HOLLAND, Mich. — Officials at a Christian college in Michigan state that they will now extend “marriage” benefits to their homosexual employees following the recent U.S. Supreme Court ruling declaring that all 50 states must legalize same-sex nuptials.
Hope College in Holland, Mich. recently announced its decision to the college community.
“In employment policy and practice, Hope College has always followed the state’s legal definition of marriage,” Hope College President John Knapp wrote in a statement. “Spouses are eligible for benefits, so long as their marriage is legally recognized the state of Michigan.”
But the college says that its beliefs about homosexuality being a violation of God’s law have not changed, and it will not allow its chapel to be used for same-sex ceremonies.
“Hope College does not discriminate in employment policy and practices on the basis of sexual orientation or marital status, and the school does not intend to start doing so now,” Jennifer Fellinger, Vice President for Public Affairs and Marketing, told the Holland Sentinel. “As it has in the past, Hope College welcomes students, staff and faculty based on their ability to contribute to the life of the college, not on their sexual orientation or marital status.”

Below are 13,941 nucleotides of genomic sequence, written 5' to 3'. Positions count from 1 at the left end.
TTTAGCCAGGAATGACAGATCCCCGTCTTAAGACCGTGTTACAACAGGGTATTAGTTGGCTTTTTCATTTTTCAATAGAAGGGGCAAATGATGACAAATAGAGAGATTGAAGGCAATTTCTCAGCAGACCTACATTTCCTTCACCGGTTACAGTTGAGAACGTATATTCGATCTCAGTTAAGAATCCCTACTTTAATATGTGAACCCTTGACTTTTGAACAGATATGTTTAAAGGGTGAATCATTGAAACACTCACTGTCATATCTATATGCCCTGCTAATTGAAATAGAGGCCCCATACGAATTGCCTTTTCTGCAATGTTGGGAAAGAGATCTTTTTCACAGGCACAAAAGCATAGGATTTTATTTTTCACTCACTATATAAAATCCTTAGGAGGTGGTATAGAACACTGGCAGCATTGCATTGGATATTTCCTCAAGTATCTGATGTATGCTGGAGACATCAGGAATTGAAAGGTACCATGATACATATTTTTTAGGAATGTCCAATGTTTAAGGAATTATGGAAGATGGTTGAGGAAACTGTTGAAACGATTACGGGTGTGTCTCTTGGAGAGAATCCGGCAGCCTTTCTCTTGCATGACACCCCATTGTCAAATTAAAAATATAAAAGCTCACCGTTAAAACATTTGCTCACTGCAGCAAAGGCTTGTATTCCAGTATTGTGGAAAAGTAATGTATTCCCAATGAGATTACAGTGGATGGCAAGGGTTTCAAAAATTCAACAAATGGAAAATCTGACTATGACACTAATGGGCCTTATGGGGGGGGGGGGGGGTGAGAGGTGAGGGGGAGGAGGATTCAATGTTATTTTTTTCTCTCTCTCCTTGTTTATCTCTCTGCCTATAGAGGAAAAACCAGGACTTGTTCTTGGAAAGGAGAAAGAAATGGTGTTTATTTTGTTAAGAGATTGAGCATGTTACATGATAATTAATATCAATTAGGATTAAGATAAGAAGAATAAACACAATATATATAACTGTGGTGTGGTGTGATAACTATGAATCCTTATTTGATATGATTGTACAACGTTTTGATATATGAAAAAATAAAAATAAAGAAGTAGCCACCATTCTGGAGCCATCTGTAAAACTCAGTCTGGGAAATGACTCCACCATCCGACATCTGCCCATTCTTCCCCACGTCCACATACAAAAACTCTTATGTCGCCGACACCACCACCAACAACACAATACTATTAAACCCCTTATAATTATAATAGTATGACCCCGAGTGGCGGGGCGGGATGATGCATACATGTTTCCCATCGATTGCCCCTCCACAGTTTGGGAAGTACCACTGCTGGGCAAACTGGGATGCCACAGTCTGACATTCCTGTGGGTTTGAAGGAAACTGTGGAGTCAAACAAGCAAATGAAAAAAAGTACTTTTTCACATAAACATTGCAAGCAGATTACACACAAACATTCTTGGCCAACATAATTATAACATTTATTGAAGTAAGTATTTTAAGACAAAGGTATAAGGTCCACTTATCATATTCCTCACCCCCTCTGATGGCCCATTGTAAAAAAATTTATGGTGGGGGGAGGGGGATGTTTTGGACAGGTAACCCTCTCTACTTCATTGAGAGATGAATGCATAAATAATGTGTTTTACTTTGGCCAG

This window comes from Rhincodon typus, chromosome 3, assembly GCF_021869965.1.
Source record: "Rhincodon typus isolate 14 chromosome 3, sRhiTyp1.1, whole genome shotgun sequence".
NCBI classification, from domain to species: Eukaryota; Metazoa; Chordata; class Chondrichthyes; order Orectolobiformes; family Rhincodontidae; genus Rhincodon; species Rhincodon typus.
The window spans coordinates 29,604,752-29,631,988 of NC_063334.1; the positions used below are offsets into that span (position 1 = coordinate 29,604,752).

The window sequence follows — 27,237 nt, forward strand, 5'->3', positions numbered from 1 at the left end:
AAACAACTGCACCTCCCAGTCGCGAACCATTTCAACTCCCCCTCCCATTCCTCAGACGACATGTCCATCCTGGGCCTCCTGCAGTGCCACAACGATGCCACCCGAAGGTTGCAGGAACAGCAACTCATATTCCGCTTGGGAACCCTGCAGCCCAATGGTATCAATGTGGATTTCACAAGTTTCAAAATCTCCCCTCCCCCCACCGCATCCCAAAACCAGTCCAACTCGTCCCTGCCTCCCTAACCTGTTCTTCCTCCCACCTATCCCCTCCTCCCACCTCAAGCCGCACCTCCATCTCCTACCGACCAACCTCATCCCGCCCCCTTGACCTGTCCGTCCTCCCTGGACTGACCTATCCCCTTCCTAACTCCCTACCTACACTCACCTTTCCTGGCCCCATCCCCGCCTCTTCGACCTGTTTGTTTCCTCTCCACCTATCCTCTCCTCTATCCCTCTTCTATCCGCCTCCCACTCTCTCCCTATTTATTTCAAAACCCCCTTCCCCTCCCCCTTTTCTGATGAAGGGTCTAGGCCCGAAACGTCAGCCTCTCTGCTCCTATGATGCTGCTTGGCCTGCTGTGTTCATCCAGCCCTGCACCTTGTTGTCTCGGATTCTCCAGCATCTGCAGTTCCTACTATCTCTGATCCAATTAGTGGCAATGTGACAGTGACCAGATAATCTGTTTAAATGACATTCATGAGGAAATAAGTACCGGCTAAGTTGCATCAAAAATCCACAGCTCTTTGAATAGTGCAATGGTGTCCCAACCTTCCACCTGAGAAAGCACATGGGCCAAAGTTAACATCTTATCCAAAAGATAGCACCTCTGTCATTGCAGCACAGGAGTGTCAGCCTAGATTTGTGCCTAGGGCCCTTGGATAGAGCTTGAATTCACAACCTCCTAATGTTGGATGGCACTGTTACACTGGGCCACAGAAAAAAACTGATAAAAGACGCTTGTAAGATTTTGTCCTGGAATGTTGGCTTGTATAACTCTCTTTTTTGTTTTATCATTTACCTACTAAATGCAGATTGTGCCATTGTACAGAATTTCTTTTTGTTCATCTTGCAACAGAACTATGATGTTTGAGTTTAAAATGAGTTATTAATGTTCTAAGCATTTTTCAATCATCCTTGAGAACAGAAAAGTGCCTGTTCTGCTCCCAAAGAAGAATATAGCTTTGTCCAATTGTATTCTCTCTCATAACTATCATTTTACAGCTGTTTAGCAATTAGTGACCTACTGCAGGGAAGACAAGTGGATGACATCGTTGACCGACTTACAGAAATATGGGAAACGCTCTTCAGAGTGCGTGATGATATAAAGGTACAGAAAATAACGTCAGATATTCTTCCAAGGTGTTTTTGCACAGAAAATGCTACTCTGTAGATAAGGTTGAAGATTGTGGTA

Hope College is a part of the Reformed Church of America, and its website outlines that students “are educated to think about life’s most important issues with clarity, wisdom, and a deep understanding of the foundational commitments of the historic Christian faith.”
Belmont University, a nondenominational school that was formerly a part of the Tennessee Baptist Convention, says that it already began offering benefits even before the ruling. The university added “sexual orientation” to its non-discrimination policy in 2011.
Other religious schools have taken similar moves, such as the University of Notre Dame in Indiana, which extended health care and other benefits to the “spouses” of homosexual employees after the state legalized same-sex nuptials.
“Notre Dame is a Catholic university and endorses a Catholic view of marriage. However, it will follow the relevant civil law and begin to implement this change immediately,” the university wrote to employees last October.
Hope College’s president says that he understands that there are those who will disagree with the school’s decision to extend “marriage” benefits to homosexual employees.
“Here at Hope College we are a family of Christians who hold diverse and often conflicting points of view,” Knapp wrote in his statement. “We understand that the new legal definition of marriage is an intensely heartfelt matter for many. We also recognize that not everyone will agree with decisions that have been made; that is to be expected.”
Several other Christian institutions have stated that no changes will take place in light of the Supreme Court ruling, including Fuller Seminary, Eastern Mennonite University, Gordon College, Westmont College, Wheaton College, Azusa Pacific University and Messiah College.